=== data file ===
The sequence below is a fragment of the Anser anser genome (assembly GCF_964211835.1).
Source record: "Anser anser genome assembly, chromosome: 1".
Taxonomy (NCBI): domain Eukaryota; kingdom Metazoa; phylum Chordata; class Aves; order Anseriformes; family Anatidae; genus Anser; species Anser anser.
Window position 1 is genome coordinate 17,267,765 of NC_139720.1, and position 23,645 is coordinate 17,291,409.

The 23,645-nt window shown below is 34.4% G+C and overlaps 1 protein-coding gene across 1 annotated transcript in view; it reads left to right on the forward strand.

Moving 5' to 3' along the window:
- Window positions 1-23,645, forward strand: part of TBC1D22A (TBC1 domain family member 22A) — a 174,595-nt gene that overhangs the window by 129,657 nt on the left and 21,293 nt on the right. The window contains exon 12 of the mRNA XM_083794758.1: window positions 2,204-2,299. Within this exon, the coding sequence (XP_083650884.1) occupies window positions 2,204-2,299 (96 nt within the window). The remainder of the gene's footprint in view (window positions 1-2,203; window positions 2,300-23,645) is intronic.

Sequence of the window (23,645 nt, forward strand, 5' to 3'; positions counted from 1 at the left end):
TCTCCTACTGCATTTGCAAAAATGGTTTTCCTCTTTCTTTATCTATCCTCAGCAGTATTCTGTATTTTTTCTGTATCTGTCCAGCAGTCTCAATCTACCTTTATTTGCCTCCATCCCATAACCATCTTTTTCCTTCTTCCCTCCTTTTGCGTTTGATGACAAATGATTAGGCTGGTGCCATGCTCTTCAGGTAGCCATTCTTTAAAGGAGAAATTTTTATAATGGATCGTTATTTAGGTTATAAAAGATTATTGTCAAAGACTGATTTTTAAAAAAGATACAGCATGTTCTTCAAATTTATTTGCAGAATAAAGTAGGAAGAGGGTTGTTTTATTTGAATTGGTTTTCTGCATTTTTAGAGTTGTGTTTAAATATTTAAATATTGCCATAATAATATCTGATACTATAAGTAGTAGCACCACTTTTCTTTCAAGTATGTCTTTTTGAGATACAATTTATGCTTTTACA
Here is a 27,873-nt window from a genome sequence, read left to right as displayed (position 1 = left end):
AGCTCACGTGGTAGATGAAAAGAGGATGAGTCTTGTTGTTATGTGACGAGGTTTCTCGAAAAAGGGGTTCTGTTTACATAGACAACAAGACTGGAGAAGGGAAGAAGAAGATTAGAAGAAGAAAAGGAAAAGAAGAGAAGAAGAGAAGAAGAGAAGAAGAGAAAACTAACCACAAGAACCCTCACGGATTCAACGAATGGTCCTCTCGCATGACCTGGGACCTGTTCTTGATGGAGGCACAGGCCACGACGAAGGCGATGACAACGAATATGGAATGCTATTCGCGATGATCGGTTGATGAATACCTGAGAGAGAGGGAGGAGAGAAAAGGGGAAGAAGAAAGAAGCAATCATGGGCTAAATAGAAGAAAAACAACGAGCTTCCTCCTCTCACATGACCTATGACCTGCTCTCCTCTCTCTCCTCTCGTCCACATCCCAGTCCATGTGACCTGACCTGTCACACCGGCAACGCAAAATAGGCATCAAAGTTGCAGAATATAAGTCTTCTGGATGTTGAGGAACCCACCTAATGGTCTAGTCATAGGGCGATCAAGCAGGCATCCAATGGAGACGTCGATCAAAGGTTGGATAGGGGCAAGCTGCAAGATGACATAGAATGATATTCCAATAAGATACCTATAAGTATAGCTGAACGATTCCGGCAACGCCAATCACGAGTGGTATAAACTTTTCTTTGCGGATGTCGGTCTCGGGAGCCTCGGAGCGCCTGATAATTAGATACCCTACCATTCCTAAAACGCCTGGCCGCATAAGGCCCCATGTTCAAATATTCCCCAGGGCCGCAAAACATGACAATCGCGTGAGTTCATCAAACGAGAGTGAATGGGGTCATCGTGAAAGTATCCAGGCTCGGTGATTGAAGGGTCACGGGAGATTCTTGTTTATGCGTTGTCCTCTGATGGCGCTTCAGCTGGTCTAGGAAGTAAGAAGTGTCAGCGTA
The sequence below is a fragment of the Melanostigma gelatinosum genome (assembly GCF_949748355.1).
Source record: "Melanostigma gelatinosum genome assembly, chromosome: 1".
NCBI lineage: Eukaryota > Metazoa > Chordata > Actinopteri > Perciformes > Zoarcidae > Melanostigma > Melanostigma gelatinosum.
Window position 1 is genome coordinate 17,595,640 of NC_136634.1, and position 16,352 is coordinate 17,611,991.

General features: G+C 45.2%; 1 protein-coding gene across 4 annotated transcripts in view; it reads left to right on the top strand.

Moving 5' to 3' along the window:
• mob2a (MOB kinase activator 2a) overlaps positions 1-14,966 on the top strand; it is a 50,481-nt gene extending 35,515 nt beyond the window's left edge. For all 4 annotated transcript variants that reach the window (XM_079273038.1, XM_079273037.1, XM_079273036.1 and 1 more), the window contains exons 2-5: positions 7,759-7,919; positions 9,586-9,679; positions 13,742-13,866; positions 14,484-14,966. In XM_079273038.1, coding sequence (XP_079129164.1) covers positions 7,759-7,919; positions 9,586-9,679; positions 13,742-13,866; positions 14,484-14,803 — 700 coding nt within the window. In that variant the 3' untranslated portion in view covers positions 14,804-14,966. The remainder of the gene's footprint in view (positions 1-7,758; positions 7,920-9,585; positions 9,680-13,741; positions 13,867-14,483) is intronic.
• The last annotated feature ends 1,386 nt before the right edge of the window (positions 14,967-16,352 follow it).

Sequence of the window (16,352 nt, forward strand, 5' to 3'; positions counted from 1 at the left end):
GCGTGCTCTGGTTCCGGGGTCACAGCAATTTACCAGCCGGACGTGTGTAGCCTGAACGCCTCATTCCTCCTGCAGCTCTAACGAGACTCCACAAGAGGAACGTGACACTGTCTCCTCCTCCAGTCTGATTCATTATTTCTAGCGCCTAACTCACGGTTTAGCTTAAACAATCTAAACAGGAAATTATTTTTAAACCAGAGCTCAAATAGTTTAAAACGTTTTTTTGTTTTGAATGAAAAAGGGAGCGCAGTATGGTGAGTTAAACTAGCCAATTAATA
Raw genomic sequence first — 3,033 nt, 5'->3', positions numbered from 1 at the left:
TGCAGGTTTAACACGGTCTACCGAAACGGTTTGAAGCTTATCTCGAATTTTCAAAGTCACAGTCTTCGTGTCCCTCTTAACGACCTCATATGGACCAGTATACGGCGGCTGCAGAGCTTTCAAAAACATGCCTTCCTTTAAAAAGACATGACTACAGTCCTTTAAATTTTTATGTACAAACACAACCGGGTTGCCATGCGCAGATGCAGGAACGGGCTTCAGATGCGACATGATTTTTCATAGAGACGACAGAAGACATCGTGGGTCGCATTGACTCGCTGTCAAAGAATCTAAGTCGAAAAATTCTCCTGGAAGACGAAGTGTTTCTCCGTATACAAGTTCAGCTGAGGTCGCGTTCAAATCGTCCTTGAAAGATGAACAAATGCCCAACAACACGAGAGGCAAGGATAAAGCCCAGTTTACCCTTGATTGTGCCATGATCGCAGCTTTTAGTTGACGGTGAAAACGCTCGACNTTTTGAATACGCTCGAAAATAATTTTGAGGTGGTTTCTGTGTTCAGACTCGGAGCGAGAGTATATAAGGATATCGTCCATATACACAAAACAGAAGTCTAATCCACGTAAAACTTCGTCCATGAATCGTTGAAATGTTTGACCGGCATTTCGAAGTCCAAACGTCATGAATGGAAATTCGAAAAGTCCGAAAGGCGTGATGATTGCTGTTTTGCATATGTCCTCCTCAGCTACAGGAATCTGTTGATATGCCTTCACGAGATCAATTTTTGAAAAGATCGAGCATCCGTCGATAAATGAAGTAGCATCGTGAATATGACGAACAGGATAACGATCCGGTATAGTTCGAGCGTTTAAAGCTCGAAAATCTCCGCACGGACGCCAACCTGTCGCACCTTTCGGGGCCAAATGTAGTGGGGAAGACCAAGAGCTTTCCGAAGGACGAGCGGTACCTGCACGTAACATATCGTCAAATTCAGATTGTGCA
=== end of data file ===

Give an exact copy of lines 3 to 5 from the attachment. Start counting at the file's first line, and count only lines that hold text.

Taxonomy (NCBI): domain Eukaryota; kingdom Metazoa; phylum Chordata; class Aves; order Anseriformes; family Anatidae; genus Anser; species Anser anser.
Window position 1 is genome coordinate 17,267,765 of NC_139720.1, and position 23,645 is coordinate 17,291,409.

The 23,645-nt window shown below is 34.4% G+C and overlaps 1 protein-coding gene across 1 annotated transcript in view; it reads left to right on the forward strand.